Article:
The Language of Eudora Welty's Losing Battles

The Language of Eudora Welty's Losing Battles

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The Language of Eudora Welty's Losing Battles

In his essay, "The Languages of Losing Battles", Mr. Bass contends that the form of language used by two major characters in Eudora Welty's Losing Battles, Julia Mortimer and Granny Vaughn, serves as a challenge to the "male-authored decrees" (Bass) found throughout the book. Julia's idioms are "teaching, writing, and books," (Bass)while Granny Vaughn, on the other hand, uses oral language to transmit family history. While Julia's province is one of ideas and abstraction in the written word, Granny Vaughn's stories are concrete, empirical, and rooted in actual events and real people. How these two methods of
questioning male authority are used by the two characters is discussed at length by Mr.
Bass, and this discussion comprises much of the bulk of this article.

The "male-authored decrees" challenged by the two women throughout the book
are numerous, and Mr. Bass makes use of only a few of these to make his point. In
truth, although his thesis is strong and well composed, most this article consists of a
rather opaque discussion of biblical symbolism, and how its various applications in the
novel relate to Granny Vaughn's "spoken folk myth." In Losing Battles,Julia has "written
her own apocrypha" (Bass) on leaves torn from her bible. This is used by Bass as a
prototype of written challenge to male authority. In some way, Bass contends, the
written word of Julia is a counterweight to Granny's dominance of the family, although
Julia's words must be taken for what they are, since she is not alive to interpret them.
While the written word "moves outward toward the abstract or conceptual and away
from the concrete center," the spoken language of Granny Vaughn and others "draws in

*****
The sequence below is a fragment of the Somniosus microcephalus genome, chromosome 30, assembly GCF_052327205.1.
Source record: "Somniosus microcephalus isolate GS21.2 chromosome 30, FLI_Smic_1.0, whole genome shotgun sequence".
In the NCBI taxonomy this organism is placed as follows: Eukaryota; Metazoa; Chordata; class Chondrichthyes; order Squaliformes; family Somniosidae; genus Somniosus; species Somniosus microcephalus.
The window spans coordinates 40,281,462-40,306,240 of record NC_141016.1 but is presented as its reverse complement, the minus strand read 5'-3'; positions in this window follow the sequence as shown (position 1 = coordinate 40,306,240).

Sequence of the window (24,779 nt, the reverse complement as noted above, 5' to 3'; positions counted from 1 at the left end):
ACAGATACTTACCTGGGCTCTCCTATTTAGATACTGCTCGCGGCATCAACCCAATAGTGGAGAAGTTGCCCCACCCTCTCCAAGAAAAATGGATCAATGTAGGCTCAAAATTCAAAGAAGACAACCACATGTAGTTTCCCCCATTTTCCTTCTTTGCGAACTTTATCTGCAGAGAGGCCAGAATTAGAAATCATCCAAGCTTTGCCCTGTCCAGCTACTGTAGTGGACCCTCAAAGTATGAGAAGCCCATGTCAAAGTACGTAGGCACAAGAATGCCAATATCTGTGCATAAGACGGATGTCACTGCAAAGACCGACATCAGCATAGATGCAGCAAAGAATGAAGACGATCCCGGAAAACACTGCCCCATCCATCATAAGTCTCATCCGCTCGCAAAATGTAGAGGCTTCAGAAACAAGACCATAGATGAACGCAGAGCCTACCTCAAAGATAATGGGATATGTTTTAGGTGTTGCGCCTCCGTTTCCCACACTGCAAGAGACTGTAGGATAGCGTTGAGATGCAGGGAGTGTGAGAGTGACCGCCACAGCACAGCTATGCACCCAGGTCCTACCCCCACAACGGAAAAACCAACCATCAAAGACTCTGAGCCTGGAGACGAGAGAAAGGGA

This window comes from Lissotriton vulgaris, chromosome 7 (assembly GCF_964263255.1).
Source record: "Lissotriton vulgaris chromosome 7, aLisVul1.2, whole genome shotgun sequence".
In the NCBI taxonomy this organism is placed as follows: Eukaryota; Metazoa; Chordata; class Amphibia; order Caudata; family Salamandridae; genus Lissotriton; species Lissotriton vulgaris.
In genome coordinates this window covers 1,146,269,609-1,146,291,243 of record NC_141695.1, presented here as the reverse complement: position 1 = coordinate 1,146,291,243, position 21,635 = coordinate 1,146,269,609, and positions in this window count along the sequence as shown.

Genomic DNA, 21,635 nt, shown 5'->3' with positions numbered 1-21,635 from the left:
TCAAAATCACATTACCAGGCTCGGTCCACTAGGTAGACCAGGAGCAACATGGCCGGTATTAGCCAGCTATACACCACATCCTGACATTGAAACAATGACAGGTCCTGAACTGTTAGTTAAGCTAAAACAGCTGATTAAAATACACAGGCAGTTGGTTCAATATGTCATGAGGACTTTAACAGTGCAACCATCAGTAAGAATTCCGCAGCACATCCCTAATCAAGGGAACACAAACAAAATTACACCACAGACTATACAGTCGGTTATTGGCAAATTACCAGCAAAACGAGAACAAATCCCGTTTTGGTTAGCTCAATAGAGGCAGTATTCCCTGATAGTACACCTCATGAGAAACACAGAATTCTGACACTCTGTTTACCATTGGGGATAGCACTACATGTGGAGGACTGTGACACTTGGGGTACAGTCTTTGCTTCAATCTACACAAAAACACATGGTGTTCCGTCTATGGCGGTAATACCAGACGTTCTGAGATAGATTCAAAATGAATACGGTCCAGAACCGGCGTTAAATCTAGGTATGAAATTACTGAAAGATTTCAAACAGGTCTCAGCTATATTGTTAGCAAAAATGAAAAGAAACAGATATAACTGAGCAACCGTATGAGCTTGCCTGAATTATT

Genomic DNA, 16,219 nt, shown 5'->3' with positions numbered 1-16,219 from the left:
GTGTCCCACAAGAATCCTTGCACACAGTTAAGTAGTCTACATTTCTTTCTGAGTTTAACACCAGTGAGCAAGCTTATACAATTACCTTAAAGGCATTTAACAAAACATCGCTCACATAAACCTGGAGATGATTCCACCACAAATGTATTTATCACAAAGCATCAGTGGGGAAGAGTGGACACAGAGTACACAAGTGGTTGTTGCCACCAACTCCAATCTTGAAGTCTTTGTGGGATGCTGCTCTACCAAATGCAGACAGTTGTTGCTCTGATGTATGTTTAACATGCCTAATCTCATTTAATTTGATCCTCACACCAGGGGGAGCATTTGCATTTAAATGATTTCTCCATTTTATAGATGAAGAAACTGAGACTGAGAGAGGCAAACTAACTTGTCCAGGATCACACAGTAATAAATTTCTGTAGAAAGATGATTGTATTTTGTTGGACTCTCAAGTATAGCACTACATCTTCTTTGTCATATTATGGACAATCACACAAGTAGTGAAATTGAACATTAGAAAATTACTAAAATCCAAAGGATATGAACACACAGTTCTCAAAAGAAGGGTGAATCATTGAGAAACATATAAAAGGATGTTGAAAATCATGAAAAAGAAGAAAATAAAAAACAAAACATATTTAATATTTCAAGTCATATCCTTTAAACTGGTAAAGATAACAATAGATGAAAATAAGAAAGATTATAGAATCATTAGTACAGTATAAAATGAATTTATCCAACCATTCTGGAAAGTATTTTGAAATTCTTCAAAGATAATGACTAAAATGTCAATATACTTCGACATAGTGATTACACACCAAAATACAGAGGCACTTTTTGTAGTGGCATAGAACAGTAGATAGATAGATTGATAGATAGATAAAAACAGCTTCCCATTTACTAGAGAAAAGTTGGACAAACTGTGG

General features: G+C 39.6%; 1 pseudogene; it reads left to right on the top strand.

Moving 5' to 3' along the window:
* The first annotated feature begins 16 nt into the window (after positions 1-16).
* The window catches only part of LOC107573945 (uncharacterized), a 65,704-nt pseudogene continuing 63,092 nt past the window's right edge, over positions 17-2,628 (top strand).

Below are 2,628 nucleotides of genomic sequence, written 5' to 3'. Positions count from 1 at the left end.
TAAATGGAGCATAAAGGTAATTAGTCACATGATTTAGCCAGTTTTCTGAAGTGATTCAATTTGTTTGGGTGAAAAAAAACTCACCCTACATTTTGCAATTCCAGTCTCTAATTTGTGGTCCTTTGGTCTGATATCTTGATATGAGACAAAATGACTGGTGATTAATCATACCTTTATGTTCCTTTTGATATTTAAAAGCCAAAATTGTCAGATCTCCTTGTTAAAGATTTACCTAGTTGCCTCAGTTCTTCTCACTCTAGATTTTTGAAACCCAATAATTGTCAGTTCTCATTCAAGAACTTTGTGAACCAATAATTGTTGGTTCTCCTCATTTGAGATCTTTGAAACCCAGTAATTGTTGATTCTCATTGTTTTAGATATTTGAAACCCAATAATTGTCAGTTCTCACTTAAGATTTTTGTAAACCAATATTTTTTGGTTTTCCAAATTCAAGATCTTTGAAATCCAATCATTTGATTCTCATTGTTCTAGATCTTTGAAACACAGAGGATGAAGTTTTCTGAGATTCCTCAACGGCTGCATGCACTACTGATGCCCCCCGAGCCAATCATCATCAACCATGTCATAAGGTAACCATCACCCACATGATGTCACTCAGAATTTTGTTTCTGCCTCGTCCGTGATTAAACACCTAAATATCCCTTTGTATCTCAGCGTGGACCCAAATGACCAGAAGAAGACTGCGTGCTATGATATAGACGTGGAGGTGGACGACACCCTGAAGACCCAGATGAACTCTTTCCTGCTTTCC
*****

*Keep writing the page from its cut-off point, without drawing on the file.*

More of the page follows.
close to make the emblematic concrete, familial." (Bass) What exactly this balance does
for the furthering of the women's influence in the book is a question that seems to have
been left for the reader to answer.

Included in the piece is an interesting discussion of "banners and battles," and
the way that these images "mark the main conflict of the novel between local and
absolute."Bass uses the emblem of "Jack's 'torn sleeve that flowed free from his
shoulder like some old flag carried home from far-off battle.' " to represent a
convergence of a "banner" with a "battle".

Mr. Bass has taken a risk with his attempt to convince his readers that

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there is a sensitive balance of power between males and females in the novel, female
power extant in a balance of the spoken and written word of Granny Vaughn and Julia
Mortimer respectively. Although an "equilibrium" of this kind does exist in the novel, how it depends exclusively upon Julia and Granny remains unclear.

Source Cited

Bass, Eben E. "The Languages of Losing Battles ." Studies in American Fiction, Spring 1993,v21 n1 p67 ff. Expanded Academic Index ASAP. March 16, 2000.
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